GPS Tuner presents a set of summary data for saved tracks and I found some of the stats from a recent ride pretty interesting. We’ve all been on rides where we think, “that seemed like way more climbing than descending,” and GPS Tuner can tell you if it’s true with a display of the overall % climbing/descending/flat. On a 20 mile ride last night I clocked 45% descending, 47% climbing, and 7% flat which actually sounds pretty accurate. The app also said my max acceleration was 42 ft/s^2 which is a little suspect considering that free fall is only 32 ft/s^2.

this trail is actually a loop that doesn’t cross over itself but you’d never know it from this track data

Other Functions

The GPS Tuner app includes some bells and whistles the average mountain biker may or may not find useful. There’s a bubble level (which I used to check the angle of my seat, 2-degrees) and a camera for taking geo-tagged photos (the iPhone’s built-in camera can do this too).

GPS Tuner features an emergency function that, when activated, sends an email to a list of pre-defined contacts with your last recorded location. Just remember – you need data access and this feature won’t notify emergency responders directly (for that, call 911 on your phone!).


Despite all the great features GPS Tuner has to offer, the biggest limitation to using the app on the trail is the iPhone hardware itself. I found my phone’s touchscreen is worthless when I’m wearing gloves and mounting the phone to my handlebars requires an extreme act of faith. In playing around with the app I also found there’s no easy way to “quit” which keeps the app running in the background even when you’re not recording a track, draining the battery in a little under 2 hours. The solution: when you’re done, double tap the home button on your main app screen, then hold down your finger over the row of icons at the bottom until you see the minus sign for quitting the app.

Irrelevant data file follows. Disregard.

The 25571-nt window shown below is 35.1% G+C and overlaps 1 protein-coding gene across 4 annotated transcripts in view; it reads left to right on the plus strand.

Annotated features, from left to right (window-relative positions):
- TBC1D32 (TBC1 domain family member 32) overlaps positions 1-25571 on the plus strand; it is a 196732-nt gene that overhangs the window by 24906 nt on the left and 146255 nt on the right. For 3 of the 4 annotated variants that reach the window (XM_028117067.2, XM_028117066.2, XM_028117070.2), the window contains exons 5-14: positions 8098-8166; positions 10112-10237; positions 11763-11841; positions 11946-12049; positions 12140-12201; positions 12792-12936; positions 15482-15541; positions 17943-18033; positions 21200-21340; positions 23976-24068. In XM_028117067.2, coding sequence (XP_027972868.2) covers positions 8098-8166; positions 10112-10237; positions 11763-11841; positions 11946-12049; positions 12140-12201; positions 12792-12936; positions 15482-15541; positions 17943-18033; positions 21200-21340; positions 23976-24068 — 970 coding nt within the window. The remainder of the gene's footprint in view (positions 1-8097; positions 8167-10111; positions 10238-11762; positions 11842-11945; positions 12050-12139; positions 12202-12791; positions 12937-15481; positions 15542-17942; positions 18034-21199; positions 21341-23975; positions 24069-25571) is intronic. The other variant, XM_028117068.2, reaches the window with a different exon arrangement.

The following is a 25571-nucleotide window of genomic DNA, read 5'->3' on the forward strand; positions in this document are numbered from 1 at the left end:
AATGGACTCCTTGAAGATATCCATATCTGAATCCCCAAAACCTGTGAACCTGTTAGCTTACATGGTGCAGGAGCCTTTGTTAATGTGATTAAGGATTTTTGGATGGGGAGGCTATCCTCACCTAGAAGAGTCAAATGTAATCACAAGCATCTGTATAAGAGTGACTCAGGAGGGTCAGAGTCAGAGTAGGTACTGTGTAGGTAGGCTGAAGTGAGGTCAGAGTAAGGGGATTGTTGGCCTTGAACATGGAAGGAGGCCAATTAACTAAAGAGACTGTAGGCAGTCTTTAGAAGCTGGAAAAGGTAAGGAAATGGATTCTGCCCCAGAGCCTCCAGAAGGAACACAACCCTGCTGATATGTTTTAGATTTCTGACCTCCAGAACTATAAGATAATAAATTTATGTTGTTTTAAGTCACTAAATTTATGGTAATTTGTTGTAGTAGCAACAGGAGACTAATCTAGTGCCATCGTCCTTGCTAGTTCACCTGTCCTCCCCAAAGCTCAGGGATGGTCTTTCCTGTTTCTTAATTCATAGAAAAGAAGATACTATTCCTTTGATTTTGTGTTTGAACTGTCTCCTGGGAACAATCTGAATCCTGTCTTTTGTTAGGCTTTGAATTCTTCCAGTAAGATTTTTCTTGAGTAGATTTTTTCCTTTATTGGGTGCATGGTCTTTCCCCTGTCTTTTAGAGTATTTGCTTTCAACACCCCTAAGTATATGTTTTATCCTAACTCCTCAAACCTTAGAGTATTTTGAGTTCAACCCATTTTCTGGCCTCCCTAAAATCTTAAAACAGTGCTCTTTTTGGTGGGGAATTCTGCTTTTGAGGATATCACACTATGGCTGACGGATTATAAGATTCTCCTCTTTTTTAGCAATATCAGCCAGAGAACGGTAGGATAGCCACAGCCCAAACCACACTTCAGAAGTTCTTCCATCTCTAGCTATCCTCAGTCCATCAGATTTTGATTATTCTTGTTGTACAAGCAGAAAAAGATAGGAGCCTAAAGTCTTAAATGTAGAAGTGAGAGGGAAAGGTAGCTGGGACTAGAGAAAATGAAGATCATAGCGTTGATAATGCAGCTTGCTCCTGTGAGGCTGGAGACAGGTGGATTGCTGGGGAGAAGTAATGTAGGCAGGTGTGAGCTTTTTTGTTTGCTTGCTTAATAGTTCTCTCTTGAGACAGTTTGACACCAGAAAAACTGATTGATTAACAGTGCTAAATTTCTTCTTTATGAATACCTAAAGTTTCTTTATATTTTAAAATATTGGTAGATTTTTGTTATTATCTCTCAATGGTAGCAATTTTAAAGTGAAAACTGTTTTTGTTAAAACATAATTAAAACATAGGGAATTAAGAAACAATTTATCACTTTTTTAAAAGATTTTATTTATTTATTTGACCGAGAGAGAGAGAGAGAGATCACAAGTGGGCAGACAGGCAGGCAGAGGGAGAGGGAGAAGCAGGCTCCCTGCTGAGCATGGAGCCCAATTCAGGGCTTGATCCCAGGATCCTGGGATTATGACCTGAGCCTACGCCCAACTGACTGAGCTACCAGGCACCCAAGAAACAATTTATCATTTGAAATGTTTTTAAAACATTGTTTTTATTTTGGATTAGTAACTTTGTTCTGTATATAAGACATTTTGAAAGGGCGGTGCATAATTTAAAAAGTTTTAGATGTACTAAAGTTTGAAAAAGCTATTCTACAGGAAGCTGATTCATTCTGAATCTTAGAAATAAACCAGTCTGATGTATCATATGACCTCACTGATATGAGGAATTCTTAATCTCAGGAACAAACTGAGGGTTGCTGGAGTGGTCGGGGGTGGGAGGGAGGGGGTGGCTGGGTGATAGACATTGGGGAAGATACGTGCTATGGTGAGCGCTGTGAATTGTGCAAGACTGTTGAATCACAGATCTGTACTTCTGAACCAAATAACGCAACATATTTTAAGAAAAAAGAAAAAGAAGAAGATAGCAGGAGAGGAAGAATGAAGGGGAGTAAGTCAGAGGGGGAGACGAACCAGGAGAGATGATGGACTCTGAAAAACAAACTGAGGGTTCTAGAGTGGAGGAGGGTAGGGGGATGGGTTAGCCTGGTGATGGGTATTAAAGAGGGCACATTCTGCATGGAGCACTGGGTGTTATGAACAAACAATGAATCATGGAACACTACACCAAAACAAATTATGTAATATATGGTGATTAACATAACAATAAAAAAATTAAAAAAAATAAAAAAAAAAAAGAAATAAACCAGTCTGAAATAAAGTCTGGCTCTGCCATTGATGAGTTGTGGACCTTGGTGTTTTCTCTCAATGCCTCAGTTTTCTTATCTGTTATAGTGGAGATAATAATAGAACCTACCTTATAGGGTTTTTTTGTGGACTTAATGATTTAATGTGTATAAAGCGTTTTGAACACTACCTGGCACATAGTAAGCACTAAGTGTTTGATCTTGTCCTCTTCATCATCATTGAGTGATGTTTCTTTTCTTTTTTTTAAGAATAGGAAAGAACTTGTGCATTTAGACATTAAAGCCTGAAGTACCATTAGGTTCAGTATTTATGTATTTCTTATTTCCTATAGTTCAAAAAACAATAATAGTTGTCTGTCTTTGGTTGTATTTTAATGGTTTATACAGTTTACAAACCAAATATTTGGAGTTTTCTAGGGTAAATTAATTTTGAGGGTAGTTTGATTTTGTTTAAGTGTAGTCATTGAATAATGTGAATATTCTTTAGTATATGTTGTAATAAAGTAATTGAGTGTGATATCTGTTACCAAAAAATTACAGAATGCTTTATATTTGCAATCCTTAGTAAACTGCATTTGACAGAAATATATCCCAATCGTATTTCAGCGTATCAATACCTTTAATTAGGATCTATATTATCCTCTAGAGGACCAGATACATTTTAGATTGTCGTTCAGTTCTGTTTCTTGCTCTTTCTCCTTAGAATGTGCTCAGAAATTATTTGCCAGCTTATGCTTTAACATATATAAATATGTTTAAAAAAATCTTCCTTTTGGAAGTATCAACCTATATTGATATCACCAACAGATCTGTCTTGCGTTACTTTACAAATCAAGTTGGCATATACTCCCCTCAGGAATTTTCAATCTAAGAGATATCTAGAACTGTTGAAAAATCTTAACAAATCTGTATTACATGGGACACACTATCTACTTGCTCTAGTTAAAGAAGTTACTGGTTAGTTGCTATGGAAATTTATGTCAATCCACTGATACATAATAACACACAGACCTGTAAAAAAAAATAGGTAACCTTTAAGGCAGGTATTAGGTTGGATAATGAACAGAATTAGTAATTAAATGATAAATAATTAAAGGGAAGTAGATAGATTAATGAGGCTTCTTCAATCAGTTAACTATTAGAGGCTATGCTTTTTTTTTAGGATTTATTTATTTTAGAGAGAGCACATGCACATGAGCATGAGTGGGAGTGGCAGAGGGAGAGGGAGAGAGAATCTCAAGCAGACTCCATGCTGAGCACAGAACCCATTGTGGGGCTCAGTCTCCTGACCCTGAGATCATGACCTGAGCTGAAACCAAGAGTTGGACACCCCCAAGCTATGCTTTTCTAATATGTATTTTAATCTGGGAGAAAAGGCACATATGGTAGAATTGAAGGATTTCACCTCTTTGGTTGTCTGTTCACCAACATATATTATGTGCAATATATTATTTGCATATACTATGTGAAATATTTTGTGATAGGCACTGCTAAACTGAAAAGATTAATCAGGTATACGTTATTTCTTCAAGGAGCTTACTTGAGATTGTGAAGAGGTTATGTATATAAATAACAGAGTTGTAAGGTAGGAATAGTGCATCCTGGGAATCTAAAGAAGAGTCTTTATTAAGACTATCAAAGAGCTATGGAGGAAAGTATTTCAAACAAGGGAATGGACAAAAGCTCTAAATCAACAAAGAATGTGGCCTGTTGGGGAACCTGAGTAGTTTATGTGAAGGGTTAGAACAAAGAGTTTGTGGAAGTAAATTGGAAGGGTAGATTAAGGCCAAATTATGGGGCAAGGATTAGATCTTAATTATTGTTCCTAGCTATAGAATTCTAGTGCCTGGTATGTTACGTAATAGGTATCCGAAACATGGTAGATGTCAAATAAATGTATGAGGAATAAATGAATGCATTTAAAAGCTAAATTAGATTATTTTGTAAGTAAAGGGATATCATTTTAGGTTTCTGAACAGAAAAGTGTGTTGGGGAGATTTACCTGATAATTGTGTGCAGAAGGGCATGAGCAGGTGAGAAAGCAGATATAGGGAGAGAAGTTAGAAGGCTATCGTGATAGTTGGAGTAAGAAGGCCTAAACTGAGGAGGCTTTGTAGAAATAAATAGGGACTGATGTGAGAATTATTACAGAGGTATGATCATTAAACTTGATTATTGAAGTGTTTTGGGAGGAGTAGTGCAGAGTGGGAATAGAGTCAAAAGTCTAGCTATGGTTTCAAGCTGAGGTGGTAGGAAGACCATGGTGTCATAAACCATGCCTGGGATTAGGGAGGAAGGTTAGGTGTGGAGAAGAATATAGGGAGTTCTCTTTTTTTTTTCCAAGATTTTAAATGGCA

GPS Tuner is our choice for the best GPS iPhone app thanks to its clean interface, solid feature list, and ease of use. And while it won’t replace our Garmin units for serious mountain biking trips, it’s a good choice for those who aren’t ready to commit to a standalone GPS unit for mountain biking. Check out the free version in the iPhone app store or buy the full version for just $6.99.

Thanks to the folks at GPS Tuner for providing a review copy of the app.

# Comments

  • dgaddis

    Have you used the MotionX app? How do you think they compare?

    MotionX is the only one I’ve used. It was $1.99 I think. It does a good job as far as mapping is concerned, tho I do wish it took more points to be more accurate. It’ll save the tracks on your phone, and you can e-mail them to yourself as well, and even post share them on your facebook page. Elevation info is usually way off when compared to a real GPS unit with a barometric altimeter.

    You should do an iPhone GPS app shootout!

  • JokerFSU